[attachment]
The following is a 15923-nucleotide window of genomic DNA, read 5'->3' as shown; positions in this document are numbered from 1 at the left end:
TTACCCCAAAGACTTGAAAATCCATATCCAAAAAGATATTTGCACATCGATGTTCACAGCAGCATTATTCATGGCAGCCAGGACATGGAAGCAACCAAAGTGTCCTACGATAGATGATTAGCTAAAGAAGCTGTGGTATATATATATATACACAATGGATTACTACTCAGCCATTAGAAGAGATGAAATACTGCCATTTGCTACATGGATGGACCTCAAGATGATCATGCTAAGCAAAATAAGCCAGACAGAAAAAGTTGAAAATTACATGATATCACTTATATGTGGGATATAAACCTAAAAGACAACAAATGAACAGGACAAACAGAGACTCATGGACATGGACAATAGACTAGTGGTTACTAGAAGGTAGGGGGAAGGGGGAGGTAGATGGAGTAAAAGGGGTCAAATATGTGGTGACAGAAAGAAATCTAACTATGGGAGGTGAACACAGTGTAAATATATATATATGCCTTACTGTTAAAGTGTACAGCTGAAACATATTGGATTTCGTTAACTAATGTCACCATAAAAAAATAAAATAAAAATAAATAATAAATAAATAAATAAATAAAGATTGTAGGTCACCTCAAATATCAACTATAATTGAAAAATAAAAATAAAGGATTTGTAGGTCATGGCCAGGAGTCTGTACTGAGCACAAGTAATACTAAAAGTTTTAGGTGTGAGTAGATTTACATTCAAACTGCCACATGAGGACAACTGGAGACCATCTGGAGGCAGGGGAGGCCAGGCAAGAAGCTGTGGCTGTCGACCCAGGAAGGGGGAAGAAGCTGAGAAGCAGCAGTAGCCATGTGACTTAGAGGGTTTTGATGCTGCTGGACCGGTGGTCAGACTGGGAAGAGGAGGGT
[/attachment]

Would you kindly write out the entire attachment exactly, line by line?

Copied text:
The following is a 15923-nucleotide window of genomic DNA, read 5'->3' as shown; positions in this document are numbered from 1 at the left end:
TTACCCCAAAGACTTGAAAATCCATATCCAAAAAGATATTTGCACATCGATGTTCACAGCAGCATTATTCATGGCAGCCAGGACATGGAAGCAACCAAAGTGTCCTACGATAGATGATTAGCTAAAGAAGCTGTGGTATATATATATATACACAATGGATTACTACTCAGCCATTAGAAGAGATGAAATACTGCCATTTGCTACATGGATGGACCTCAAGATGATCATGCTAAGCAAAATAAGCCAGACAGAAAAAGTTGAAAATTACATGATATCACTTATATGTGGGATATAAACCTAAAAGACAACAAATGAACAGGACAAACAGAGACTCATGGACATGGACAATAGACTAGTGGTTACTAGAAGGTAGGGGGAAGGGGGAGGTAGATGGAGTAAAAGGGGTCAAATATGTGGTGACAGAAAGAAATCTAACTATGGGAGGTGAACACAGTGTAAATATATATATATGCCTTACTGTTAAAGTGTACAGCTGAAACATATTGGATTTCGTTAACTAATGTCACCATAAAAAAATAAAATAAAAATAAATAATAAATAAATAAATAAATAAAGATTGTAGGTCACCTCAAATATCAACTATAATTGAAAAATAAAAATAAAGGATTTGTAGGTCATGGCCAGGAGTCTGTACTGAGCACAAGTAATACTAAAAGTTTTAGGTGTGAGTAGATTTACATTCAAACTGCCACATGAGGACAACTGGAGACCATCTGGAGGCAGGGGAGGCCAGGCAAGAAGCTGTGGCTGTCGACCCAGGAAGGGGGAAGAAGCTGAGAAGCAGCAGTAGCCATGTGACTTAGAGGGTTTTGATGCTGCTGGACCGGTGGTCAGACTGGGAAGAGGAGGGT